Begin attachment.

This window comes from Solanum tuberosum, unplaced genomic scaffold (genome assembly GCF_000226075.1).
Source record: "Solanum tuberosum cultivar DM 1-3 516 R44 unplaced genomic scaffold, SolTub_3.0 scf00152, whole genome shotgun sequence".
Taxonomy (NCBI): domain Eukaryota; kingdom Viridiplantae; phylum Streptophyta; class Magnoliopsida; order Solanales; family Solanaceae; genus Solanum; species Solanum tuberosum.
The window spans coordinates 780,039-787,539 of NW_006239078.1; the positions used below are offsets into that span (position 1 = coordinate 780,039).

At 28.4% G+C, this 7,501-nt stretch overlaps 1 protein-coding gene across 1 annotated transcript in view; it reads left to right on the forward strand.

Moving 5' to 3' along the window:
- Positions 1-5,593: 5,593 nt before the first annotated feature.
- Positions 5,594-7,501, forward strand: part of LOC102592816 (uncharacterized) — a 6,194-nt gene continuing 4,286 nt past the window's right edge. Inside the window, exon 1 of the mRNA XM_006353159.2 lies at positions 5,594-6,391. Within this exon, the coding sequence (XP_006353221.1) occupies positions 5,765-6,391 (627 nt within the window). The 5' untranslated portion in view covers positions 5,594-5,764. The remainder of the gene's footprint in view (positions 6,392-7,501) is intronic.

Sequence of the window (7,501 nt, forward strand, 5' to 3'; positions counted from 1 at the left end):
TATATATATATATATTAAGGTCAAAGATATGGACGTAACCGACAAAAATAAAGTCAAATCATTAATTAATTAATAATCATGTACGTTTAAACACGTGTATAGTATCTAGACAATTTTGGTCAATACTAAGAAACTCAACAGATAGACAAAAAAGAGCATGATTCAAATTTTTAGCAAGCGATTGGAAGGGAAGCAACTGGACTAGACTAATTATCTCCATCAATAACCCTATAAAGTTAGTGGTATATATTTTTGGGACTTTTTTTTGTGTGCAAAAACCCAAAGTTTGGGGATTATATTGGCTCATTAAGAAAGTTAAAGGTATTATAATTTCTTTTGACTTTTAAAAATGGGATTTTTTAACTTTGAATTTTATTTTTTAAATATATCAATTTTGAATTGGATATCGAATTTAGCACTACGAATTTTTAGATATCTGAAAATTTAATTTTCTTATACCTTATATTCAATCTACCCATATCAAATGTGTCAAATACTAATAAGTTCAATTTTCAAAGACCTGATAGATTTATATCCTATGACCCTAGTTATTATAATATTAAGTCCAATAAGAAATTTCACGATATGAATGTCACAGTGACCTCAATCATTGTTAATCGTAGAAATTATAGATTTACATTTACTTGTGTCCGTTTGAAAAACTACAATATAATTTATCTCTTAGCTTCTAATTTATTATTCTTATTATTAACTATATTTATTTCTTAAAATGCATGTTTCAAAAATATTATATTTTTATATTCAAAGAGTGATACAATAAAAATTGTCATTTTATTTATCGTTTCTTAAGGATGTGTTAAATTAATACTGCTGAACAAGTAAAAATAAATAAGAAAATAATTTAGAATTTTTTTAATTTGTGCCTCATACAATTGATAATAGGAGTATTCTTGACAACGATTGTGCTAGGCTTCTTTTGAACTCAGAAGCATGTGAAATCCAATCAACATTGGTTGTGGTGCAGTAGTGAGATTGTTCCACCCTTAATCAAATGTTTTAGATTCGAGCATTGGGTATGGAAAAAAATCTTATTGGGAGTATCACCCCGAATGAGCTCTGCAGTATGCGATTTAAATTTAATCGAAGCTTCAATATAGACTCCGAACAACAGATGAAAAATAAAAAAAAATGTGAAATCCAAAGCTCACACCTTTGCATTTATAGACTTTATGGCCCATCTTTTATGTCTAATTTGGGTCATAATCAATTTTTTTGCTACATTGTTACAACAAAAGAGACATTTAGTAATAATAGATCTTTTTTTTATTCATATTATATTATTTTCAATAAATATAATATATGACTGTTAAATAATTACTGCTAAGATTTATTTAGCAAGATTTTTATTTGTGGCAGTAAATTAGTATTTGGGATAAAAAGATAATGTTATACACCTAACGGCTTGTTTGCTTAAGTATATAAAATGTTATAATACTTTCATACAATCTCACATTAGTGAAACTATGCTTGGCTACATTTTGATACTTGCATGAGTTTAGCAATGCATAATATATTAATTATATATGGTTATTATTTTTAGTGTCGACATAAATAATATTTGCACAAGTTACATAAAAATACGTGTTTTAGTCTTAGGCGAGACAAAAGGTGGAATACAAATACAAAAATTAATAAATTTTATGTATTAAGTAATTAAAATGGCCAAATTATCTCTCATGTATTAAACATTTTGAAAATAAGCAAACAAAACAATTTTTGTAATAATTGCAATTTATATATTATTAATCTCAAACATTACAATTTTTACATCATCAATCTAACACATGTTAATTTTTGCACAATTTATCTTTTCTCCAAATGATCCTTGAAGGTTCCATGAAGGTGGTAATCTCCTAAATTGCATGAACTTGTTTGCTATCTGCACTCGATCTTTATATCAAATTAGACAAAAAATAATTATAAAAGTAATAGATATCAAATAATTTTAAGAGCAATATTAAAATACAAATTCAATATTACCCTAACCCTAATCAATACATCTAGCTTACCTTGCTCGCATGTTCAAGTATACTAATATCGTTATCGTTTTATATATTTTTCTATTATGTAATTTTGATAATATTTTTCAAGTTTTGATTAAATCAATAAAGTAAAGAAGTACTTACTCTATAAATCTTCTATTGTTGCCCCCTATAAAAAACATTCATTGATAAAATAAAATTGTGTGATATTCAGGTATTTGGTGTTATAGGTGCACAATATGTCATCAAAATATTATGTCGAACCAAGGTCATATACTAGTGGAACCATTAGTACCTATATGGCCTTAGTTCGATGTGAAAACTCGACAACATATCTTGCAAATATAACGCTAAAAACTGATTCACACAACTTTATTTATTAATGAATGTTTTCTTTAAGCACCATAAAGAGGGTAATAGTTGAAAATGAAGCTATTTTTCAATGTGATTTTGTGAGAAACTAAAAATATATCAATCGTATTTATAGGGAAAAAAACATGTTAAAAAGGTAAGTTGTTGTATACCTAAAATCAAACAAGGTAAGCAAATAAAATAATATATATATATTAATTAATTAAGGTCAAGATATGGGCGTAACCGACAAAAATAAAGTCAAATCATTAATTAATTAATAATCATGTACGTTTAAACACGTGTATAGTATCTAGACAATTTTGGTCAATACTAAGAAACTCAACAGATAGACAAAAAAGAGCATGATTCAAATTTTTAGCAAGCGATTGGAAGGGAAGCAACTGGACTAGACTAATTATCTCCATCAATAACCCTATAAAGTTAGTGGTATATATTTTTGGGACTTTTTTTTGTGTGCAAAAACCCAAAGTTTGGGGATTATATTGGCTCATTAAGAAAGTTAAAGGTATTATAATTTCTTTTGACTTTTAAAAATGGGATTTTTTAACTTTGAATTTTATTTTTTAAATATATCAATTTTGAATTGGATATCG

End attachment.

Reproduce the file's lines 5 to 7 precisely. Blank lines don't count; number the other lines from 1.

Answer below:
At 28.4% G+C, this 7,501-nt stretch overlaps 1 protein-coding gene across 1 annotated transcript in view; it reads left to right on the forward strand.

Moving 5' to 3' along the window:
- Positions 1-5,593: 5,593 nt before the first annotated feature.